It appears that you can, in fact, be bored to death.
Well, perhaps not literally bored to death, but bored to the point of seeking escape through life-shortening indulgences such as drugs, alcohol, bad food and risky behaviors.
So says a recent study of 7,000 UK civil servants, which found that very bored workers were more likely to die during a 24-year period than those who were not bored.
Then there’s the case of the French logistics manager who sued his employer for health problems resulting from being subjected to extreme boredom. The man claimed that his bosses were trying to force him to quit his job so they wouldn’t have to pay severance, and that he suffered ulcers, depression and insomnia after not being given any meaningful work to do.
Or, as an English insurance broker-turned-acupuncturist put it, “It was just so boring. I felt ill knowing I had to go back on Monday morning. Every aspect of it was the same. The commute every day is the same, the people are the same, the lunch is the same. You turn up every morning and sit there.”
While the typical case may not be as Kafka-esque as the French logistics manager and the former insurance man, it’s easy to see why workplace boredom – or “bore out,” as it’s often called nowadays – is a serious and growing problem. Consider the huge swaths of office workers carrying out mind-numbingly routine, step-by-step processes in back offices all over the world day in day out, each playing the part of a cog in the operations of a massive business machine, and each regularly bored out of their mind as they fill out another form or process another invoice.
For many of us, it’s not the job itself that’s soul-draining, but the repetitive and mundane activities that make up a substantial part of the workday. Wouldn’t it be great if we could get machines to do all that dull and boring work?
Increasingly, of course, we can do just that, by applying Robotic Process Automation (RPA) tools that use rules-based logic to execute the repeatable and routine tasks that humans find so distasteful. Enterprises in a wide range of industries are deploying RPA solutions to increase operational efficiency and improve quality and accuracy – and, in many cases, to significantly enhance job satisfaction. What typically happens is that, rather than replacing a 50-person department, an RPA initiative will replace 30 percent of the jobs of each individual in that 50-person department. In other words, 50 people now have 30 percent more bandwidth to perform value-added, creative and interesting work.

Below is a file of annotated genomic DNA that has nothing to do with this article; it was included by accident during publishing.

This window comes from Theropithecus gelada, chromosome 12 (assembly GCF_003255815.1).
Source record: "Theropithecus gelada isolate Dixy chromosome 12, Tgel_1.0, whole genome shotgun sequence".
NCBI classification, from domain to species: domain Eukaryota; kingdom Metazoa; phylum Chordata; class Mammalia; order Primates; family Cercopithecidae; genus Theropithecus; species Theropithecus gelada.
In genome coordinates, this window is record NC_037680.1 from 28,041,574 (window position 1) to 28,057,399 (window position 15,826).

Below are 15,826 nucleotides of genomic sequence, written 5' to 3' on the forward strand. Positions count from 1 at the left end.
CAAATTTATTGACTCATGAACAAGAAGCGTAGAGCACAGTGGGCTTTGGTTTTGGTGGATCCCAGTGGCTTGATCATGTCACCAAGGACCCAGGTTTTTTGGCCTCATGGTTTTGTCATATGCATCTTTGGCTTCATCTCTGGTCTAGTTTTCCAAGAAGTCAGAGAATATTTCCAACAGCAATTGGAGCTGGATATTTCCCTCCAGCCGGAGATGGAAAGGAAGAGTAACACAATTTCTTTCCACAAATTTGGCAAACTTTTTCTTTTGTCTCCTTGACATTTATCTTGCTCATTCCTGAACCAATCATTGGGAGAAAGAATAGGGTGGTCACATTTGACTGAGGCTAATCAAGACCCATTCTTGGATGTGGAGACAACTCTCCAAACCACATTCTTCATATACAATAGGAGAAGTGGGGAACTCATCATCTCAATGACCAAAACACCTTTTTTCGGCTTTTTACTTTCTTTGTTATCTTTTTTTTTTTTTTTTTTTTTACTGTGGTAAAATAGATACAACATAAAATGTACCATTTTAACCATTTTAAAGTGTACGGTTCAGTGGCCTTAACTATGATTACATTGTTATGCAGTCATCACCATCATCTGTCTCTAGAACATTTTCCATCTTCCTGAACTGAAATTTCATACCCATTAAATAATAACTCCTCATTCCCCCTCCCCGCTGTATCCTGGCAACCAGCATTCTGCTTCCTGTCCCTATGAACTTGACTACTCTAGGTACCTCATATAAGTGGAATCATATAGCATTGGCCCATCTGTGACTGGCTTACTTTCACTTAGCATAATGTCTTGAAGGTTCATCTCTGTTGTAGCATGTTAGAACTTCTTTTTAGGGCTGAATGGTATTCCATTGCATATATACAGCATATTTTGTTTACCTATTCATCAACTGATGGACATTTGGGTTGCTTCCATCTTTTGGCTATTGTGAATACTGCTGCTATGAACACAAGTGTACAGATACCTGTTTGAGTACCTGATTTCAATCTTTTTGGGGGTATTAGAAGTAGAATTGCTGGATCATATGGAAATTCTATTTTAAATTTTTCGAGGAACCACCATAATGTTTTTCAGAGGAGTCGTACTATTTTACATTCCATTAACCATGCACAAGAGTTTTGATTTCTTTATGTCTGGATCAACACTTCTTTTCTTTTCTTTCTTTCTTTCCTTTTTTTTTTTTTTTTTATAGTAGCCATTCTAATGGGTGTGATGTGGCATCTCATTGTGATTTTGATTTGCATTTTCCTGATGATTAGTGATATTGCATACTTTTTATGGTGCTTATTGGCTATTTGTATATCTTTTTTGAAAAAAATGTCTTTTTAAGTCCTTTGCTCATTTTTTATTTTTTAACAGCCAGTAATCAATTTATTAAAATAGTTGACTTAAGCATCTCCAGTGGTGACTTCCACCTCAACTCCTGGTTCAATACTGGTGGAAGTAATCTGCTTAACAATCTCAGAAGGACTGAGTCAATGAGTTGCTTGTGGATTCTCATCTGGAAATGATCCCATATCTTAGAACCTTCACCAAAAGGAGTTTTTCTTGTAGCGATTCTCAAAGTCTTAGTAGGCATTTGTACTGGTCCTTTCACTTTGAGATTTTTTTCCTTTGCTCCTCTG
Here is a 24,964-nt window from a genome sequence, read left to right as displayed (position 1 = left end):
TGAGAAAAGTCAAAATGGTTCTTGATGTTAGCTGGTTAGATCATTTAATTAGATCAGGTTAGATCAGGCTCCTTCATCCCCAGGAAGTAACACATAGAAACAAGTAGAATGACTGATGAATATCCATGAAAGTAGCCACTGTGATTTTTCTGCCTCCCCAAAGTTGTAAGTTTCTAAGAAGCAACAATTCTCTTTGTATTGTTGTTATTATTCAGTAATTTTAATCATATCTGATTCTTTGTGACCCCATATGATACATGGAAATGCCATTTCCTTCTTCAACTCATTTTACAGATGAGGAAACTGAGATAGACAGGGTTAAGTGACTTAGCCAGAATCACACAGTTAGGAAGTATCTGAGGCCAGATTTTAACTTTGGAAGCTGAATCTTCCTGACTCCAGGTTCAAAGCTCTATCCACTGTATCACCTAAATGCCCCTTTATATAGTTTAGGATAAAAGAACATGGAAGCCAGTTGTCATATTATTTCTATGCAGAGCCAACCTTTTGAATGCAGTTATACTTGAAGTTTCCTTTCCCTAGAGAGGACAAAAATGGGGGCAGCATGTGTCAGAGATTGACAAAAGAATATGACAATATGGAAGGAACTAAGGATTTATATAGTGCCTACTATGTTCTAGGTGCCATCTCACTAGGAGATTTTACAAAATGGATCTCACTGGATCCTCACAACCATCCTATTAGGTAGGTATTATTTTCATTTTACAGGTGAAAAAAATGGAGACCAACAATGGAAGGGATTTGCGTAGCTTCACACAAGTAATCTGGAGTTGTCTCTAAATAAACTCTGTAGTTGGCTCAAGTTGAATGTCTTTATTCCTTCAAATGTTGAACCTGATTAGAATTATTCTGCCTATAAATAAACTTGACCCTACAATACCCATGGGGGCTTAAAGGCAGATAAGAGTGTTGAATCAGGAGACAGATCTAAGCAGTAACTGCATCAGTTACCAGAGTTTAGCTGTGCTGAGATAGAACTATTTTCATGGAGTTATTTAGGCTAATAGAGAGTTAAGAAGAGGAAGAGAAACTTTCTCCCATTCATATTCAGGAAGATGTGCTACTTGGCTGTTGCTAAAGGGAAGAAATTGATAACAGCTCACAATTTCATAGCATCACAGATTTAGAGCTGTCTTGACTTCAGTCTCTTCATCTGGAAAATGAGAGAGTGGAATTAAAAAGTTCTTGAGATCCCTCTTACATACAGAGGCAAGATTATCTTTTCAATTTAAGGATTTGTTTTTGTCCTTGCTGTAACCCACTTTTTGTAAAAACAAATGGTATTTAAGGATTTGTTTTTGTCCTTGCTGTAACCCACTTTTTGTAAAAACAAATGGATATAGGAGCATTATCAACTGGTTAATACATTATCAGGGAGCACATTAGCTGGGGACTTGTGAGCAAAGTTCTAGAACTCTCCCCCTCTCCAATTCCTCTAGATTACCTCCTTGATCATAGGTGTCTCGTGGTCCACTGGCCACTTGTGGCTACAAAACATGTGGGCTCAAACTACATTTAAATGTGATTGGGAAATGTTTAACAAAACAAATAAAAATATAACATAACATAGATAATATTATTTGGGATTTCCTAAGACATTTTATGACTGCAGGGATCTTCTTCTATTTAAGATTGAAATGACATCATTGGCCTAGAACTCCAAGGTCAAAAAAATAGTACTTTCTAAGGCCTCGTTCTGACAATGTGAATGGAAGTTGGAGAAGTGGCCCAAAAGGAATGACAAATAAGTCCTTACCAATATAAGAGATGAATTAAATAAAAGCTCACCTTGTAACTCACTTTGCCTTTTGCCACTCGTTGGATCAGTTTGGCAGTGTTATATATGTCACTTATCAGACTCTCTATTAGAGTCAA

But let’s not think for a minute that this happy outcome happens by itself. An RPA initiative involves significant change management challenges and requires the fundamental reorganization and restructuring of work teams to ensure that the boring stuff gets outsourced to the robots while the people get to do the cool stuff. Indeed, the technology is in many respects the easy part – the trick is to effectively redefine human roles and responsibilities and how they interact with the game-changing technology of RPA. Done right, this transformational change can yield significant business benefits, as well as make the prospect of Monday morning a bit less depressing.
About the author
Barry Matthews is recognized as one of the leading sourcing practitioners in the UK, having led a wide range of transformational sourcing transactions over the past 18 years. In 2010 Barry recognized that leading businesses were demanding a more agile, expert and relationship based approach to sourcing advice and he co-founded Source to address that need. Source became an established leader in sourcing advice and support and has been widely recognized for its success and pioneering positive outcomes based approach.